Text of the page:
There's no place to hide the true self. When the universe disintegrates, "it" remains indestructible. The true self doesn't have a problem, ultimately, because it's none other than the universe. The whole universe. Not just this earth. Not just this country. Not just this body. Not just this monastery. The whole catastrophe. And when the universe disintegrates, "it" remains indestructible. What is this it? When you realize it, you'll see that "it" will always be here, even though this great earth may be a dead planet. "It" can't be destroyed. "It" is indestructible. This gigantic body ultimately has no abode. There's no place to put it. It fills the whole universe. So it's true that from an absolute perspective, we don't have to worry. But it's also true that we live in a relative world—a world in which there is a beginning and an end, and we are rushing toward that end. So what can we do?
Individuals can do a lot. Take a short hike through the forest and remind yourself what it's all about and why it's worth fighting for and saving. You can resolve to speak out about this foolishness that's going on in Washington—speak to your representatives. Tell them that you want them to get off their butts and make some real legislation that actually protects the waters, that cleans up the air, that stops carbon dioxide emissions. And it's not enough to do it once. You have to do it again and again and again. Hound them. Call them. They count the number of calls. They count the number of e-mails. They count the number of letters. Same thing is true at the state level.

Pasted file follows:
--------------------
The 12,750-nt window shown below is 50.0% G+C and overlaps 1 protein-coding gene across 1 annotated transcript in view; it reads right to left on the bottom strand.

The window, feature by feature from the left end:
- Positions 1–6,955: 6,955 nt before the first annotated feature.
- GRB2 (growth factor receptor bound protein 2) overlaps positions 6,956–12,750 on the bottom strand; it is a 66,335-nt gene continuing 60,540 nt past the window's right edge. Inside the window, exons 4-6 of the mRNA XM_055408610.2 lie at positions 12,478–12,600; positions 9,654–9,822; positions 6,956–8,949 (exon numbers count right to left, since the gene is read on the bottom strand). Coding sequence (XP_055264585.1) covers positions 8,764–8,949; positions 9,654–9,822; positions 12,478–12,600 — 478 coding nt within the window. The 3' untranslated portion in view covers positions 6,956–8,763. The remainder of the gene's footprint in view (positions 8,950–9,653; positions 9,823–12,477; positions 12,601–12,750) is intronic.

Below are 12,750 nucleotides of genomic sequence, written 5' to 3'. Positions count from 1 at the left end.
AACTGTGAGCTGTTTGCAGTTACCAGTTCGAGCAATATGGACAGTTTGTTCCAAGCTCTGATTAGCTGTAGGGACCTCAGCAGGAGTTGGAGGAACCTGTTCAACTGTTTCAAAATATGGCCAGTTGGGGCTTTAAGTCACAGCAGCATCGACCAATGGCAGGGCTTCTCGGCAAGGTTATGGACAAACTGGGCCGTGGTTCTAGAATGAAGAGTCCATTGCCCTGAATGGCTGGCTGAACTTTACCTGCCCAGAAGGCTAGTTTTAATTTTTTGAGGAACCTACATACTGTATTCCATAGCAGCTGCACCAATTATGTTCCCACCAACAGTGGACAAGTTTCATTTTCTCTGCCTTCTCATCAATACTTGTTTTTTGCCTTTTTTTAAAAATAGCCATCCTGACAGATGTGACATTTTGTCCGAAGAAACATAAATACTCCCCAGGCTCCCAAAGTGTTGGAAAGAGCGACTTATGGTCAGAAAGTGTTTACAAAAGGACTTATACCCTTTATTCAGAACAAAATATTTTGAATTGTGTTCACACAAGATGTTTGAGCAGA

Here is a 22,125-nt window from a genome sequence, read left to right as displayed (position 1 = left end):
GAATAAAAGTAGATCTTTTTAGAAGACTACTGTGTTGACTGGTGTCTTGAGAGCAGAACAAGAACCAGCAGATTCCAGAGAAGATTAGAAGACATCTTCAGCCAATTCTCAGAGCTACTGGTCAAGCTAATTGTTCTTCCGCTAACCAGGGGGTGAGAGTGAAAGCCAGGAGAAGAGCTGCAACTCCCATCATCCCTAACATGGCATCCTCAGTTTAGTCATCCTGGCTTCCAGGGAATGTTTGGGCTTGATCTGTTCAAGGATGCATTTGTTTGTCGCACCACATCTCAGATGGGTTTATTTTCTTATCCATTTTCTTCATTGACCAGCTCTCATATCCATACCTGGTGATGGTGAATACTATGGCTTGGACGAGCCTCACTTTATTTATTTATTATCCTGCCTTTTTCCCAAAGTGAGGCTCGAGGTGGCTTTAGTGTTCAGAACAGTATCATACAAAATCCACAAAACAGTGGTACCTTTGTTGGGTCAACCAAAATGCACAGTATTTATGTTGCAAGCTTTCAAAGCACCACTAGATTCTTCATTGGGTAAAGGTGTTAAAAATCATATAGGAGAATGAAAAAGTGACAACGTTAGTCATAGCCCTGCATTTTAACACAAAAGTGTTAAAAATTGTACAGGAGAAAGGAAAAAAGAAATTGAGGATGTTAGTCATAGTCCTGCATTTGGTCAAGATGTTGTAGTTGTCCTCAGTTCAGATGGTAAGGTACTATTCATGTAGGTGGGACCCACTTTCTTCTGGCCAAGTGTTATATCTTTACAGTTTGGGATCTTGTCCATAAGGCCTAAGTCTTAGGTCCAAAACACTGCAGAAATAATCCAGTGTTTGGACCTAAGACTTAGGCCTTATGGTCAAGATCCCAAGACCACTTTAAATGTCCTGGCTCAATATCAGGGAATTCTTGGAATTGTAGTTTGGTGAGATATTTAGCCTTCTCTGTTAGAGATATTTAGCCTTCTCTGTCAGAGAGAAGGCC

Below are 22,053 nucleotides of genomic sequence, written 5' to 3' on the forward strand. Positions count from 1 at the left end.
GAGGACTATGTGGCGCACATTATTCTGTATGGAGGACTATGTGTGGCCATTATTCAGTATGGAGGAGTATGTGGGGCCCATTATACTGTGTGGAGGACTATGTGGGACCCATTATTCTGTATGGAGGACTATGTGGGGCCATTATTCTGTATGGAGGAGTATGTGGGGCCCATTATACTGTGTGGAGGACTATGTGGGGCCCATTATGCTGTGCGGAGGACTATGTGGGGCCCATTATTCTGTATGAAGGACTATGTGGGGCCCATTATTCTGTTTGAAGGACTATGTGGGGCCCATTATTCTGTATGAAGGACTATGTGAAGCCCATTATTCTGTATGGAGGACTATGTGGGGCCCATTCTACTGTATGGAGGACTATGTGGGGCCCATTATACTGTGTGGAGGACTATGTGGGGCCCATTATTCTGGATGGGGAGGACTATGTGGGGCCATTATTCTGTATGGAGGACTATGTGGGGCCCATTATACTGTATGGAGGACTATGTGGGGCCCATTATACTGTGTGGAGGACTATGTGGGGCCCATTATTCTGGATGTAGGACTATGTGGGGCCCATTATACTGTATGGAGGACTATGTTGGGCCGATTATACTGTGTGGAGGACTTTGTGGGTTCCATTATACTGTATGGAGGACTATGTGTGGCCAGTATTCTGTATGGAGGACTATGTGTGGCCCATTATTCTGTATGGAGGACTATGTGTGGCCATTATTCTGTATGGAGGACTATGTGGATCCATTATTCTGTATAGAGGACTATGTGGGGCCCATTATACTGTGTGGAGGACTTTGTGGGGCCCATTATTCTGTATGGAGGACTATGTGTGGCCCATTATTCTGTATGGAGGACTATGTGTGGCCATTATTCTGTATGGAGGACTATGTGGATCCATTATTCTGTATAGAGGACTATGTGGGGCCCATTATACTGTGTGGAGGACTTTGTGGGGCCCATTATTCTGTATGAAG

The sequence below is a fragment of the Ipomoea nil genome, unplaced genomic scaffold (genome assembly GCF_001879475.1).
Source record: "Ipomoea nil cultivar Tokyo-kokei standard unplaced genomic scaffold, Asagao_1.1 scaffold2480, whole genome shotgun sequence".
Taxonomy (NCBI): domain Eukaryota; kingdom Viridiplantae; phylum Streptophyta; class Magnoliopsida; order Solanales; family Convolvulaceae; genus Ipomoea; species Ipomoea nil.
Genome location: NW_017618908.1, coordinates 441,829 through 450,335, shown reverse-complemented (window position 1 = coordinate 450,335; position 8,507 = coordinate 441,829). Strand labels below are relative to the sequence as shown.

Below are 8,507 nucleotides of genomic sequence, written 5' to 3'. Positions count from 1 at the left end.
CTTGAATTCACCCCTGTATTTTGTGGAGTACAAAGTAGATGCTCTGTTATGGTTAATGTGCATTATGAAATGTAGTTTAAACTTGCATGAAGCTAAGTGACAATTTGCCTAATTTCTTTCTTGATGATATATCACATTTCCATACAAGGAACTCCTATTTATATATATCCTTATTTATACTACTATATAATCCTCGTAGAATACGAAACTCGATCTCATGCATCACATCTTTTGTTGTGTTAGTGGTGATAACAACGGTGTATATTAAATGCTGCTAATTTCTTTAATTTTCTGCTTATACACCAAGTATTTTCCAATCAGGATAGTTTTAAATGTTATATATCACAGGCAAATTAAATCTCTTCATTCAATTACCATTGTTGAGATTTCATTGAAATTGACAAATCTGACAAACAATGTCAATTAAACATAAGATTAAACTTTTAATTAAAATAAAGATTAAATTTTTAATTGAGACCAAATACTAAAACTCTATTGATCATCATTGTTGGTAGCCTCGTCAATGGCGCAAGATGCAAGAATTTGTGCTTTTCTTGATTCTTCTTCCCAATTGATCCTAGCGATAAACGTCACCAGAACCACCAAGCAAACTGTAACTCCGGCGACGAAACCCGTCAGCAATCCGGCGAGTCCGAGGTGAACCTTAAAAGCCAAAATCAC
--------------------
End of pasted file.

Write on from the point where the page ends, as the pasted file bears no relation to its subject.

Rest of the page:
Ultimately, each one of us has to realize that this is our earth. It's our life. We don't want to save this beautiful planet in order to make money off of it. We want to save it because it's worth saving. Because it's important to all beings. Because everybody deserves a good, clean, clear glass of water without having to pay $5 for it. Everybody deserves to be able to heat their house and drive their car without creating pollution. Everybody deserves the foods and resources they need to sustain themselves without abusing the earth. And we can do it. We can save this great earth if we do not give up, if we do not become complacent or remain self-centered.
So keep asking yourself, how do I turn the self and return to the mountains, rivers and the great earth? What is it that I am calling mountains, rivers and the great earth? Where do I find myself in this great matter?